If the lease ends and you haven’t purchased yet that’s when big problems can start. If you signed a lease-option agreement but can’t afford to buy the house (or don’t want to), you can walk away. In most cases, though, you’ve signed a lease-purchase agreement that obligates you to buy. Companies approach that situation differently, but most often, they’ll keep the money they’ve been holding in your “down payment” account. They may also demand another payment to be released from the agreement. A few may even take you to court.
That should be enough information to make you extremely suspicious of rent-to-own agreements. There are a number of ways they can go sideways, and there are usually hidden costs galore.
However, that doesn’t mean all of these companies are out to milk you dry. You simply have to be extremely cautious and fully understand exactly what commitments you’re making when you sign.
Where does Landis fall in the spectrum of rent-to-own companies? Let’s find out.
Bottom Line: Most rent-to-own companies accept a limited number of would-be homeowners who are unable to qualify for mortgages, but appear to have promising financial futures. The companies purchase homes chosen by the clients, rent them to the clients for a set period of time (for higher-than-usual rental payments), and set aside some of the rent to be used as part of a down payment. By the time the rental period is over, the client has theoretically improved their financial situation, obtains a mortgage, and purchases the home. However, there are other fees involved, plus a number of potentially-dangerous landmines for the would-be homeowners.
What is Landis?
The company is a New York startup, formed a few years ago by two millennials with tech and real estate backgrounds, with $15 million in start-up money. Like most who set out to make their mark in the rent-to-own market segment, the founders proclaim that they want to “allow people to build their [own] future.”
Landis’s founders say that one of the policies distinguishing their company from competitors is that they set a one-year time frame for their program’s rental period, to encourage clients to purchase their homes as soon as possible. By contrast, many other rent-to-own services give renters as long as five years to convert to ownership. Landis contends those longer rental periods are designed to make money, by collecting big rental payments for years.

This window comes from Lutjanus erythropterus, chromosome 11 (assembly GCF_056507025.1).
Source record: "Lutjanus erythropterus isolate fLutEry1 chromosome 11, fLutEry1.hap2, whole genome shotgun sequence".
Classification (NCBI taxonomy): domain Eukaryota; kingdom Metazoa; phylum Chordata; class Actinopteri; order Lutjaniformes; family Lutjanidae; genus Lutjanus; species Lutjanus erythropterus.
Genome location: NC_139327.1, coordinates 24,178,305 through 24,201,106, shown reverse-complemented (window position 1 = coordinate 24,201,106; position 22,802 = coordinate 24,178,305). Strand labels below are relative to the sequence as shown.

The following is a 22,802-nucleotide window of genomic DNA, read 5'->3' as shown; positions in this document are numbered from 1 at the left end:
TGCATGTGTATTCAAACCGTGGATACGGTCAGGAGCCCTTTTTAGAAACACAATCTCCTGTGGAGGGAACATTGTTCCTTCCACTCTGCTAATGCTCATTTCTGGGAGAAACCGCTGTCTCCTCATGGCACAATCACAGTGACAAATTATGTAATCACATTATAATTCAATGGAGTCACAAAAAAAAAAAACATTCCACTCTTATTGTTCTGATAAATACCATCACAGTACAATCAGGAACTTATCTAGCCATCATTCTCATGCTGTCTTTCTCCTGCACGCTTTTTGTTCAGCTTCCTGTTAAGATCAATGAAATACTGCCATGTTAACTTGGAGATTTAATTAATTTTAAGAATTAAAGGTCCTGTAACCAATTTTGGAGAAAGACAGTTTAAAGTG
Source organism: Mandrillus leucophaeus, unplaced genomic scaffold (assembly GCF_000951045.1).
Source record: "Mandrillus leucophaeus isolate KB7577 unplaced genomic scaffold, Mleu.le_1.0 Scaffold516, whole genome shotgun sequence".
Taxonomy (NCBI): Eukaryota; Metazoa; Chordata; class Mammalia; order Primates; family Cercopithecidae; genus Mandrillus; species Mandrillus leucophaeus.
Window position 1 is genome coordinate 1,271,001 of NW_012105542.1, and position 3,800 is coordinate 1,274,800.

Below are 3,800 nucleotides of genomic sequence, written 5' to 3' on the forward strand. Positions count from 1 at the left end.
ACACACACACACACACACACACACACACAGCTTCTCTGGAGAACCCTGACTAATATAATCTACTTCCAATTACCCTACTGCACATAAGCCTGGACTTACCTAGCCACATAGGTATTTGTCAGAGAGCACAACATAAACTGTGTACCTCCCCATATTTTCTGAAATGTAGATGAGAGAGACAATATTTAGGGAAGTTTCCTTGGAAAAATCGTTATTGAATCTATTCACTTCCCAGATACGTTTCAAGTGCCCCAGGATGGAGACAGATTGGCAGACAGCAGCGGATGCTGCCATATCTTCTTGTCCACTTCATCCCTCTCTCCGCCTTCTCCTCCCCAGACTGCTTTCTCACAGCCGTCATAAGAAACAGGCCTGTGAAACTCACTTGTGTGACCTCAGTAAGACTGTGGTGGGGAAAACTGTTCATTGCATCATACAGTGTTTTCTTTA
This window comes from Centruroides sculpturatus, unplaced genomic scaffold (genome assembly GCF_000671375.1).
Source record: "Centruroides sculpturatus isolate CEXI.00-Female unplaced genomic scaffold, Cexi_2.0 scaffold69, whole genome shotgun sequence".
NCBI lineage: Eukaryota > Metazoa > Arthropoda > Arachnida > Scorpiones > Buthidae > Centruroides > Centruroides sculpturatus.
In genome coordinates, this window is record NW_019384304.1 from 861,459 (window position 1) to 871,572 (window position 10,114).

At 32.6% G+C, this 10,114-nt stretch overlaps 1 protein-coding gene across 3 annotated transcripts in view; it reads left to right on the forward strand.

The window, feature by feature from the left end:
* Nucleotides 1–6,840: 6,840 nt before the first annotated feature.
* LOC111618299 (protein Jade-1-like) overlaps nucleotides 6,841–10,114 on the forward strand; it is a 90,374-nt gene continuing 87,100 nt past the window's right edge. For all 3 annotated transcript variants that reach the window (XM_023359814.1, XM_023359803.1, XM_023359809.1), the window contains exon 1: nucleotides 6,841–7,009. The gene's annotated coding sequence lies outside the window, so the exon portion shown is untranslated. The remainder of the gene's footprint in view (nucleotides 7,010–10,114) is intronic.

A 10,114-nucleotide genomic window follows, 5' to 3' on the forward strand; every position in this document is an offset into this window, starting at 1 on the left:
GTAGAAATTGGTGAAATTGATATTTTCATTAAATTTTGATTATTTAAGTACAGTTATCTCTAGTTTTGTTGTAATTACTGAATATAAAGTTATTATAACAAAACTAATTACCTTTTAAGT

Landis works with a small cash reserve, which is why very few applicants are accepted into its rent-to-own program. In fact, that’s a common thread in Landis reviews submitted by prospective clients: they apply and are rejected for no apparent reason, or they never even receive a response. The company does not make internal details public, but the most recent data available showed that only a few hundred applicants were actually participating in the program.
The program is currently available in a limited number of metropolitan areas in Georgia, Indiana, North Carolina, Ohio, Pennsylvania and Tennessee. Most have a surplus of affordable housing and a large African American population.
Bottom Line: Landis is a relatively-small rent-to-own company that operates in portions of six states. It promises to help would-be homeowners who can’t yet qualify for a mortgage, by purchasing a house they select, renting it to them for a year, and selling the home to them once their financial condition improves. Very few applicants are accepted into the program.
Landis Rent-To-Own Program Details
The Landis program is a “lease-purchase” one, structured along the lines of the basic model we’ve outlined. However, as with all rent-to-own operations, the cliché applies: the devil is in the details.
Let’s run through the process from an applicant’s viewpoint, and then get to the pros and cons of how Landis works.
- You apply online, supplying basic information about yourself and your finances. Landis says it uses financial modeling to predict whether you’ll be able to improve your financial situation enough in the following twelve months to qualify for a mortgage. Those who have had a recent bankruptcy must wait at least one year before applying, and the waiting period is two years after foreclosure. Important: very few applicants are accepted.
- Those who receive preliminary approval must submit financial documents like tax returns, W2s or bank statements.
- If accepted, you choose the home you’d like to live in from those currently on the market. The house must be less than 30 years old, in excellent condition, and priced between $110,000 and $400,000. Landis then purchases the home.